The most important risk in this IPO is “Overstated Reserves“. The amount and quality of reserves directly impact the Terminal Value and even the Cumulative Value (as calculated in the previous step). In 2011, Wikileaks, released leaked diplomatic cables where the US diplomat urged Washington to sit up and take notice of the possibility of the Saudi reserves being grossly overstated. The leaked cables describe US Ambassador’s discussions with a senior Saudi government oil executive, Adad al-Husseini, a geologist and former head of exploration at the Saudi oil monopoly Aramco. Husseini claimed that the kingdom’s crude oil reserves may have been overstated by as much as 300 billion barrels – nearly 40 per cent. The revelations came when the oil price soared to around $ 100/bbl due to geo-political tensions in the Middle East and Washington hoped that Saudi Arabia would ramp up production to cool the prices in the market. However, Sadad al-Husseini, told the US consul general in Riyadh that Aramco’s 12.5 million barrel-a-day capacity could not be reached. Emphasizing that Saudi Arabia might reach an output of 12 million barrels a day in a decade, but he believed that by then, the global oil production would have reached it’s highest point known as “peak oil“.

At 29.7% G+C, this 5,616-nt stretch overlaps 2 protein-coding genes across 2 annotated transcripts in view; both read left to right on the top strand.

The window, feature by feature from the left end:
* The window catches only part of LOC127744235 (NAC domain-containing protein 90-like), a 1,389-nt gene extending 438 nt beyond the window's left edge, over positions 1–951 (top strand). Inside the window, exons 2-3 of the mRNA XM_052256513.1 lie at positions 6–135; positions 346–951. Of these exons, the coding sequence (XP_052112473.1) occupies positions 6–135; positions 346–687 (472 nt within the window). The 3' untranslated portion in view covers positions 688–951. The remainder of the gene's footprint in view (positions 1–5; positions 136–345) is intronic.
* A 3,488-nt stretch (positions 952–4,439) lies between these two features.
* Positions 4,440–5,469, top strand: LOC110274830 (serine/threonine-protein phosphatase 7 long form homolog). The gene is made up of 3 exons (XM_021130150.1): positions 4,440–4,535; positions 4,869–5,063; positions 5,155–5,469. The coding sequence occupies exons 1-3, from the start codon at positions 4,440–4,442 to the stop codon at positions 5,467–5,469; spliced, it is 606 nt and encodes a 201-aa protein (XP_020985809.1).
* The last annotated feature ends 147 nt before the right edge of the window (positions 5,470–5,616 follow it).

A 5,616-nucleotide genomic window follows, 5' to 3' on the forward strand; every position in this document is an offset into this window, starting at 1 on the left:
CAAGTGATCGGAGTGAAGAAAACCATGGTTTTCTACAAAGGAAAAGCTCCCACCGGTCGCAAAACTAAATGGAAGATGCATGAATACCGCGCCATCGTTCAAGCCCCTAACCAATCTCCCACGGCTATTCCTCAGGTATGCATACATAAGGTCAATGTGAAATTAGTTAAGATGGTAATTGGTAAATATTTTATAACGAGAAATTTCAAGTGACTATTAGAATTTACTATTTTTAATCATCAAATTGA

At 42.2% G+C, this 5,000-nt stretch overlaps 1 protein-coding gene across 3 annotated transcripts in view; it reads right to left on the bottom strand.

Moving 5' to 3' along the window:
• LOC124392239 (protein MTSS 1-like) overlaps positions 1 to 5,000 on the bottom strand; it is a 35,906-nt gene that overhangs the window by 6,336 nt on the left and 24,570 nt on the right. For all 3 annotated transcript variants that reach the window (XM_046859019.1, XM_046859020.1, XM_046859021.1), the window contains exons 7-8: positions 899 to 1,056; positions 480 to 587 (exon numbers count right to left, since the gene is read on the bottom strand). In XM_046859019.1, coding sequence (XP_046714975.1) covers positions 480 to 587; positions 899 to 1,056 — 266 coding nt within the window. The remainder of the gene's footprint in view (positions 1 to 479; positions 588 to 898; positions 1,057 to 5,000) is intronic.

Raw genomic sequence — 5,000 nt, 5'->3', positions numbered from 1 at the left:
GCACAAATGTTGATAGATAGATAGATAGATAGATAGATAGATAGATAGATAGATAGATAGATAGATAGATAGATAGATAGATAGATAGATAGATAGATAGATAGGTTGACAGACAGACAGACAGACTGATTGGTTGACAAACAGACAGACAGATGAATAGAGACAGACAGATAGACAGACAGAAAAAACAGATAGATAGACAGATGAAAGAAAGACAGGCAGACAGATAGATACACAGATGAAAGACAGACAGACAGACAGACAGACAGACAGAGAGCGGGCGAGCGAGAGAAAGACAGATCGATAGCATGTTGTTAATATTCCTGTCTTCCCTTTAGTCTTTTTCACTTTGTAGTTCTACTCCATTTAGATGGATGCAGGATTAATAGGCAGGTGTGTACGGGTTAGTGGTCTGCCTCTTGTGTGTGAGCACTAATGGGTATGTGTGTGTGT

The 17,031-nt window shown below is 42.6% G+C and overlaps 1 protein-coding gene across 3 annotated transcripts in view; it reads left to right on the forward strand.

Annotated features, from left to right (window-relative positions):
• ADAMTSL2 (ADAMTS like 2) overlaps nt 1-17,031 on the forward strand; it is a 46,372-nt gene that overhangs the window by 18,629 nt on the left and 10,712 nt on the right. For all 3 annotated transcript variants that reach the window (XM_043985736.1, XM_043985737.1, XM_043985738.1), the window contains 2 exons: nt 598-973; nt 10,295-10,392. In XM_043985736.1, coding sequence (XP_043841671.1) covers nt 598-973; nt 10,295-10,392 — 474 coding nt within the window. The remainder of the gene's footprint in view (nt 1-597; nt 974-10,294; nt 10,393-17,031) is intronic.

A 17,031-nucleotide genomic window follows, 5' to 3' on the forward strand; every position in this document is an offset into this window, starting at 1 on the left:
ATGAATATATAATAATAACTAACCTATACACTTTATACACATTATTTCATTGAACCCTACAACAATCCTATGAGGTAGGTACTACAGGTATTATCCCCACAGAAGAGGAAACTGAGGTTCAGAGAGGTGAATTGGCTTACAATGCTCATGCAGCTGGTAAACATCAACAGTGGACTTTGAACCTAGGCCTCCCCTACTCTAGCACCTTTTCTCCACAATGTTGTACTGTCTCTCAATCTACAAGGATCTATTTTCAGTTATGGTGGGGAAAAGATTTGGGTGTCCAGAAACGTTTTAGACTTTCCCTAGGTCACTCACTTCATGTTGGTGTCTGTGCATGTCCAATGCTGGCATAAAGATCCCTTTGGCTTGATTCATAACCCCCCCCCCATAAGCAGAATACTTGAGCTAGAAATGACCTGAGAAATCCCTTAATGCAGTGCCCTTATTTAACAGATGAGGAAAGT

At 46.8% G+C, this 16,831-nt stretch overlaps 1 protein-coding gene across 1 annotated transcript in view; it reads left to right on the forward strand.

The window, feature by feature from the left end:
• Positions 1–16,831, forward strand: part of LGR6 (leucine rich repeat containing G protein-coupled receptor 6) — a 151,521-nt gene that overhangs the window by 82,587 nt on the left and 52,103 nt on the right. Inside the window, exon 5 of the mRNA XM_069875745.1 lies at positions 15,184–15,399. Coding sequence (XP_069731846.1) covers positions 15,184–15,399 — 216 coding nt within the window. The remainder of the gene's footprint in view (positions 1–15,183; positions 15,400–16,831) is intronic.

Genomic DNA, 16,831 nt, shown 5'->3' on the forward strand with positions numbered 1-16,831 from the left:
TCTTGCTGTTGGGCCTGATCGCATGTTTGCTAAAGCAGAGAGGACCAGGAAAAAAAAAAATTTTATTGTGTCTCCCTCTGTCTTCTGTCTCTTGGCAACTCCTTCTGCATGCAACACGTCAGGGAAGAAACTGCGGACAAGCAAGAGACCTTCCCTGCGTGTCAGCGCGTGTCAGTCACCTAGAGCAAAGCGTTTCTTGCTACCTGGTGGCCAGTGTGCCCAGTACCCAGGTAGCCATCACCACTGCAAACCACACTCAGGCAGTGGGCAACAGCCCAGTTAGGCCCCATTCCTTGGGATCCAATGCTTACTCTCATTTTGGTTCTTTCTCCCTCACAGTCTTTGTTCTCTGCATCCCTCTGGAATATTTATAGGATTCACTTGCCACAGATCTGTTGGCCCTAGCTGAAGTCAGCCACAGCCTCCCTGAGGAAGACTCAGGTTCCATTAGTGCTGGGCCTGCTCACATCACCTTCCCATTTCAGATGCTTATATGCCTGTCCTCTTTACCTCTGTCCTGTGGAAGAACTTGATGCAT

Quoting one of the cables “According to al-Husseini, the crux of the issue is twofold. First, it is possible that Saudi reserves are not as bountiful as sometimes described, and the timeline for their production not as unrestrained as Aramco and energy optimists would like to portray.”. Related cable also stated “In a presentation, Abdallah al-Saif, current Aramco senior vice-president for exploration, reported that Aramco has 716 billion barrels of total reserves, of which 51% are recoverable, and that in 20 years Aramco will have 900 billion barrels of reserves. Al-Husseini disagrees with this analysis, believing Aramco’s reserves are overstated by as much as 300 billion barrels. In his view once 50% of original proven reserves has been reached … a steady output in decline will ensue and no amount of effort will be able to stop it. He believes that what will result is a plateau in total output that will last approximately 15 years followed by decreasing output.”Husseini later told WSJ that these comments have been taken out of context. The US consul also reiterated to Washington, so as not to lose the message in all the noise “While al-Husseini fundamentally contradicts the Aramco company line, he is no doomsday theorist. His pedigree, experience and outlook demand that his predictions be thoughtfully considered.”